Monday, December 15, 2008

September 9, 2008 "Music For The Queen"

When Pau Casals was a child prodigy, he played the cello for Queen Victoria. When he was an old man, and considered by many to be the finest musical interpreter of the century, he played for Golda Meir. Now, he plays for me.


He plays the Bach Cello Suites that he rescued from oblivion and practiced for years before performing publicly. He plays the Bach Gamba Sonatas, where the long sustained notes are among the purest sounds ever heard in the universe.


When Bach was a young man he walked 25 miles to hear the great organist Buxtehude play. But with the touch of a finger—in the car, the kitchen, the shower even—I can hear the best music ever written, music that for centuries only a tiny minority of human beings had access to. I'm not Frederick the Great, but I can listen to Mozart any time I want.


Music is all around us, and we don't hesitate to hum along with it, or ignore it. Music has become universally available only recently, just as brightly-colored man-made objects have a relatively short history. For millenia people lived with only the muted colors produced by natural dyes. Now bright, eye-popping color is everywhere, and many of us have grown almost blind to it. The blindness may be a defensive gesture, as today color often assaults our senses—think of the plastic toys defacing people's backyards, or the expanses of gaudy merchandise in many stores.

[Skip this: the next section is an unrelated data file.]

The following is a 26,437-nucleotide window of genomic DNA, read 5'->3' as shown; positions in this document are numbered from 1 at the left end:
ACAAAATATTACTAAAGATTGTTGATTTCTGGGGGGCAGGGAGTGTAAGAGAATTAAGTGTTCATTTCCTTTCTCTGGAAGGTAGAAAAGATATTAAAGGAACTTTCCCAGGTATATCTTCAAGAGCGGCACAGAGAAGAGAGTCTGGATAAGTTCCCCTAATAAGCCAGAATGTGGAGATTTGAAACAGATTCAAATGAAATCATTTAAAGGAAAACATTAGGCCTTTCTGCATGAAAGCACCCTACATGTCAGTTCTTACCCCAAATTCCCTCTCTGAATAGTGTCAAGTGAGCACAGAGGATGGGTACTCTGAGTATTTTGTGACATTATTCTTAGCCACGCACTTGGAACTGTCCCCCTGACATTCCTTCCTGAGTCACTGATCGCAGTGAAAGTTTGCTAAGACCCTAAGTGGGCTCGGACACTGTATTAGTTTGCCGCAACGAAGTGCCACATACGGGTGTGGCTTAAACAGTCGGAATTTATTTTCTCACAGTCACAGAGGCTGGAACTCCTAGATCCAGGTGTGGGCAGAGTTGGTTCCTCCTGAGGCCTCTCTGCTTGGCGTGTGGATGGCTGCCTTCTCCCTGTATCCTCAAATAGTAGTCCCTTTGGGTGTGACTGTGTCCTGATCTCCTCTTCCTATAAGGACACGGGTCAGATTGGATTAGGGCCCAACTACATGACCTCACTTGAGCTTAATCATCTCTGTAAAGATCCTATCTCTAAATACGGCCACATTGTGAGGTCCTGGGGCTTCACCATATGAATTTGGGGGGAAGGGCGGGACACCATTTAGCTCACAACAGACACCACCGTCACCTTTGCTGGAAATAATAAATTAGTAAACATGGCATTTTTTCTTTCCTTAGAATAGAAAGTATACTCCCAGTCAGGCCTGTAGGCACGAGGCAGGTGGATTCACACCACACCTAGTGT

We are assaulted by music as well, in elevators, from passing cars, from computers. Handel is supposed to have fainted from sheer emotion when he heard the voice of a famous castrato. What would happen to him if he walked into a typical American house and heard his own Hallelujah Chorus issuing from the kitchen radio, advertising jingles coming out of the TV, and hip hop from the kid's bedroom? He would surely faint again, as would Fra Angelico if he walked into Toys R Us.


Sometimes I feel that I might faint too, if I can't get away from all the music. There has to be silence at certain times in order to really hear at other times. It is ironic that humankind has spent so much energy and effort making music universal, and now people like me spend energy and effort trying to get away from it.


Still, on the whole, I'd rather have it this way: Casals playing Bach, Alicia de Larocha playing Mozart, and Winton Marsalis playing anything, all at my fingertips. Where music is concerned, technology has made me an absolute monarch, and I don't even have to worry about hungry peasants threatening revolt.


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